Wildcard is a platform that empowers anyone to build browser extensions and modify websites to meet their own specific needs, using a familiar spreadsheet view. It’s a research project as part of my PhD at MIT, with my advisor Daniel Jackson.
Find out more: For more details, see the workshop paper being presented at Convivial Computing Salon 2020.
Sign up for beta: We’re getting close to a beta release. To get notified when the beta is available, sign up for the mailing list.
Try the current version: If you want to live on the edge, you can try installing the current dev build, although it’s not totally feature-complete or stable. Here are the installation instructions and the Github source. Let me know if you run into problems or questions.
Here’s a 30 minute talk explaining the project:
Browser extensions and user scripts have shown that there are lots of useful ways to modify websites, ranging from blocking ads to adding entire new features to Gmail.
The Wildcard platform
Wildcard is a platform that empowers anyone to build browser extensions and modify websites to meet their own specific needs.
Wildcard shows a simplified view of the data in a web page as a familiar table view. People can directly manipulate the table to sort/filter content, add annotations, and even use spreadsheet-style formulas to pull in data from other websites. The key idea is that a table view is simple and easy to work with, but surprisingly powerful in the range of modifications it can support.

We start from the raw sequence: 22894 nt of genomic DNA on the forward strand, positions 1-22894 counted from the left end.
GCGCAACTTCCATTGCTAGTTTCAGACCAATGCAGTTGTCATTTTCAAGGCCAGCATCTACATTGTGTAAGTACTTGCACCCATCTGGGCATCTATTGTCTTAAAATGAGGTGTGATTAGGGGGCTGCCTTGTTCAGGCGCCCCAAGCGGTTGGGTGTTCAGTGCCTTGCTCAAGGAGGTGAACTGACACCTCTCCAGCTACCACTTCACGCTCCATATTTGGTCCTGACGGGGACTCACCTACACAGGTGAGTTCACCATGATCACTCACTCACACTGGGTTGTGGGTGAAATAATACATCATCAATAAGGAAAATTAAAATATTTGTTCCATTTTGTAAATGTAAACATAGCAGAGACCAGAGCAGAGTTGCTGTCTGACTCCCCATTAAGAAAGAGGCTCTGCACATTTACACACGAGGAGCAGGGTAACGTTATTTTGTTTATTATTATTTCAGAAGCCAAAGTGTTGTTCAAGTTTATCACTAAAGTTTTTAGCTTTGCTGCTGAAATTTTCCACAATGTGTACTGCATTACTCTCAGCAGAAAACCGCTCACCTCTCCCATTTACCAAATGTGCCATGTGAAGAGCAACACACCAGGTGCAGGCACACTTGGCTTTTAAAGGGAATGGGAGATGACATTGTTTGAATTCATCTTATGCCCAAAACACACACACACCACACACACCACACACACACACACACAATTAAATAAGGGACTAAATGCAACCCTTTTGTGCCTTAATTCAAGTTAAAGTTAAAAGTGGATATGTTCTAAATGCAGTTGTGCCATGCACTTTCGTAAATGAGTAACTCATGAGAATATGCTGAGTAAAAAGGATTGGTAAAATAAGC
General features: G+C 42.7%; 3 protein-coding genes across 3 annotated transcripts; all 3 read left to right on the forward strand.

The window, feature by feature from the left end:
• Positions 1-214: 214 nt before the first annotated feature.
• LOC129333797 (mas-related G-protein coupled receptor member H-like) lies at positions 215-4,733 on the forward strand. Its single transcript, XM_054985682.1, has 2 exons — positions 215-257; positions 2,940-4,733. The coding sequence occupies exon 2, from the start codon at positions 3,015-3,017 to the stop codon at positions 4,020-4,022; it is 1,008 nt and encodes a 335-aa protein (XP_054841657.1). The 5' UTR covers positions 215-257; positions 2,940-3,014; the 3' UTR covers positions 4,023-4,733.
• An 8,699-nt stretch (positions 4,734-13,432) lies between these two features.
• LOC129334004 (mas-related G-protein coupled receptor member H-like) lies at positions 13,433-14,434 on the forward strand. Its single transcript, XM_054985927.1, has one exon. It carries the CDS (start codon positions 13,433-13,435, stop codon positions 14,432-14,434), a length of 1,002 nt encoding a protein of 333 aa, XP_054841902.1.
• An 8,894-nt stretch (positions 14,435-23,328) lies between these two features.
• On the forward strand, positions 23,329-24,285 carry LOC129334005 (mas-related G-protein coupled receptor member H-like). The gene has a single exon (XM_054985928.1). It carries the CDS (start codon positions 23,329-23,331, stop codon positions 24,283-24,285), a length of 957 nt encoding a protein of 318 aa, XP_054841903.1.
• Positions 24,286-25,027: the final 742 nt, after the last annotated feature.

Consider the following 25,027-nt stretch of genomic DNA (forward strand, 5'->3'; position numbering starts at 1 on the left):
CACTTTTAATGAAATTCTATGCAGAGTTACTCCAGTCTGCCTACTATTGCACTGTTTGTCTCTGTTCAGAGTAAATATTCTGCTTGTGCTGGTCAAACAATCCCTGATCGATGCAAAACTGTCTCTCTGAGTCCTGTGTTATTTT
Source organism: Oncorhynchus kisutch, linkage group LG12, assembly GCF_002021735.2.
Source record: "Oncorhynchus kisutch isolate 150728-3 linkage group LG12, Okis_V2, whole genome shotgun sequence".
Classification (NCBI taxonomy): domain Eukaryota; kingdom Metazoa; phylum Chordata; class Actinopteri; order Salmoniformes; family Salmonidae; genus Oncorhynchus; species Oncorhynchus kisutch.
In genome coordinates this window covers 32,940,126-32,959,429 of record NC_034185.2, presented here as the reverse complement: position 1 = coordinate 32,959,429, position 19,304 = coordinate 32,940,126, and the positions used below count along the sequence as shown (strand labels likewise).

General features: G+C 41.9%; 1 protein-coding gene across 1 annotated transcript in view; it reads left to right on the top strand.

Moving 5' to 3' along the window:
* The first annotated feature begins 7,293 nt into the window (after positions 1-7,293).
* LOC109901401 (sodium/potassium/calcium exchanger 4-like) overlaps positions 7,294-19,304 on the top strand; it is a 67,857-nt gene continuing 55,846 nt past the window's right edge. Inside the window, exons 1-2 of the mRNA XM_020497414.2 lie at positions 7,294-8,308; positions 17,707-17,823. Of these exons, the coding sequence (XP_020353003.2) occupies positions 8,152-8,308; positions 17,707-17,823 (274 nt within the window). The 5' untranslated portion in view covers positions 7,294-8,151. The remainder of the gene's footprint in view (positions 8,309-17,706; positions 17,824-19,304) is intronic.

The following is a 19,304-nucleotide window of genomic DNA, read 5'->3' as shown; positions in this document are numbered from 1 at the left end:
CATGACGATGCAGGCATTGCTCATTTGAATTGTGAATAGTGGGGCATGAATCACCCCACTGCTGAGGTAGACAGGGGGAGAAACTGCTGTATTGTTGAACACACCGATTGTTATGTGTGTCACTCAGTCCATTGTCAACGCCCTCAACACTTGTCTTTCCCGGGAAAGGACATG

Eventually we envision a new web ecosystem where website developers expose more structured data in web clients, to support easier modification by end users. But Wildcard is also pragmatically designed to work with the existing websites of today, using adapters that map between the website and the table view.
The video below demonstrates adding “sort by price” and Walkscore data to the Airbnb website using an early prototype of Wildcard.
Here’s another demo of hiding already-read articles on Hacker News:
new little demo of end user software customization:— Geoffrey Litt (@geoffreylitt) February 17, 2020
- sort Hacker News by total points descending, for a more stable ranking
- remove the articles I’ve already read pic.twitter.com/88efJxDjDw
The paper has more examples of using Wildcard to add new features and inject custom UI elements into web apps.
Paper: For more demos and details, read the paper being presented at the Convivial Computing Salon 2020.
Sign up: We plan to start inviting beta users in the next couple months. To get notified when the beta opens, sign up for the mailing list.